Gloriously Awful

I have been obsessing over my health the last few days because I am up for a new job where I have to pass a physical. Not to the point of Hugh Jackman trying to prep for Wolverine or anything like that, but enough that I am not allowed any junk food or excessive sugar or even any caffeine. Apparently it jumps my blood pressure.

This is depressing, especially since no one has ever suggested there was anything unhealthy about my blood pressure until I went in to be checked out. They told me it was probably my coffee intake– which is admittedly prodigious on Mondays, but hell, that’s the American Way– and to cut out the caffeine and sugar, come back in a couple of days, and they’d check the blood pressure again. So I need to relax. Or else.

Oddly enough, the thing that relaxes me more than anything? Junk fiction.

Specifically, junk ACTION fiction. But it has to be a certain kind of junk. Something really in-your-face and over-the-top and sort of… let’s say gleefully transgressive. Something self-aware enough to be conscious of its basic lack of artistic merit but not quite enough to be out-and-out smirky. And it gets extra points if it happens to be something I was forbidden as a youth. Movies like Vanishing Point or The Sword and the Sorcerer or, more recently, Drive Angry, a movie most people hated… but I adored it just for the vivid flashbacks it gave me to happy memories of similar drive-in fare from the 1970s.

I firmly believe that if Drive Angry had come out in 1974 critics would be talking about it with the same reverence they do films like The Seven-Ups or Dirty Mary and Crazy Larry. As it was, watching it the first time gave me a warm comfy feeling like settling in under a favorite old quilt. THAT’S how you do homage, kids.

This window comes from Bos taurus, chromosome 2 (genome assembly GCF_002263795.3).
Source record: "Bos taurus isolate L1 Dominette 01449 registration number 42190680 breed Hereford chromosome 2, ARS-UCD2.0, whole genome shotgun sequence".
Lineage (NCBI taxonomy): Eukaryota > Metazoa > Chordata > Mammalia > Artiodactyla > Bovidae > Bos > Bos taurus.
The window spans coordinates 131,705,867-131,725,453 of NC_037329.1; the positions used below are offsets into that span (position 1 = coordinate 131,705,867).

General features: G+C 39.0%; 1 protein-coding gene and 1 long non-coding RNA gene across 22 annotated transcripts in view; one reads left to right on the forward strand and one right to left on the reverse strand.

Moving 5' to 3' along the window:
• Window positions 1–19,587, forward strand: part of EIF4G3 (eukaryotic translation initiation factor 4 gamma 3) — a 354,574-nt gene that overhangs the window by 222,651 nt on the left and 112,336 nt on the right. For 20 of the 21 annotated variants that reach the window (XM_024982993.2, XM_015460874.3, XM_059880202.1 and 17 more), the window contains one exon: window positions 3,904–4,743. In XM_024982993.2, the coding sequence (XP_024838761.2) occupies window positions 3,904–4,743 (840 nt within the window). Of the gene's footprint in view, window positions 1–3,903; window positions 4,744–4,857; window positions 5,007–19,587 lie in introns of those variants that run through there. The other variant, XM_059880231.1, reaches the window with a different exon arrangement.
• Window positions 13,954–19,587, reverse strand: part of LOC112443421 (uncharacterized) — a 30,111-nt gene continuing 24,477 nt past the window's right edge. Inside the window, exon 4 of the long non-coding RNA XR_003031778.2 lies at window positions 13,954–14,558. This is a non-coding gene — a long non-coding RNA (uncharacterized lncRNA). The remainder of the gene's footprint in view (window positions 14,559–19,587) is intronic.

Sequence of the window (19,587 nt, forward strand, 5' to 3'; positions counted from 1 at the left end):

Comics, it’d be stuff like Son of Satan or Vampire Tales or oh, the entire output of Warren Publishing. The hot mess that makes up Essential Marvel Horror volumes one and two pretty much covers it.

Books, it’s usually something with a number on it. Crappy paperback originals.

And by crappy I actually mean awesome. I suppose it’s a measure of my basic immaturity that whenever I pick up something especially lurid– like, say, The Liquidator

— I get a little extra inner grin thinking about how (speaking of high blood pressure) my mother used to practically choke in consternation when she saw me flipping through one of these at the drugstore back when I was fourteen. If she only knew I WRITE the stuff now.


…uh, digressing. Anyhow, I have two never-fail, go-to series for this kind of thing. The first is Edward Aarons’ Sam Durell books.

We found a bunch of these at a rummage sale in Lynden a few years ago on one of our road trips and I fell completely in love with them. Aarons somehow managed the feat of merging wildly implausible Ian Fleming plots with the no-nonsense relentlessness of a hero like Joe Friday or Steve McGarrett. (Old-school, Jack Lord McGarrett, that is, not the dudebro version CBS is airing these days.) Sam Durell is just as humorless as those guys but he is way tougher. James Bond… if it was produced by Jack Webb.

Think I’m exaggerating? Here are a couple of back covers from the Durell books in their heyday, the swinging spy-fi sixties. Take a look at the plot summaries and compare them with the bored, fedora-wearing CIA operative portrayed in in the headshot.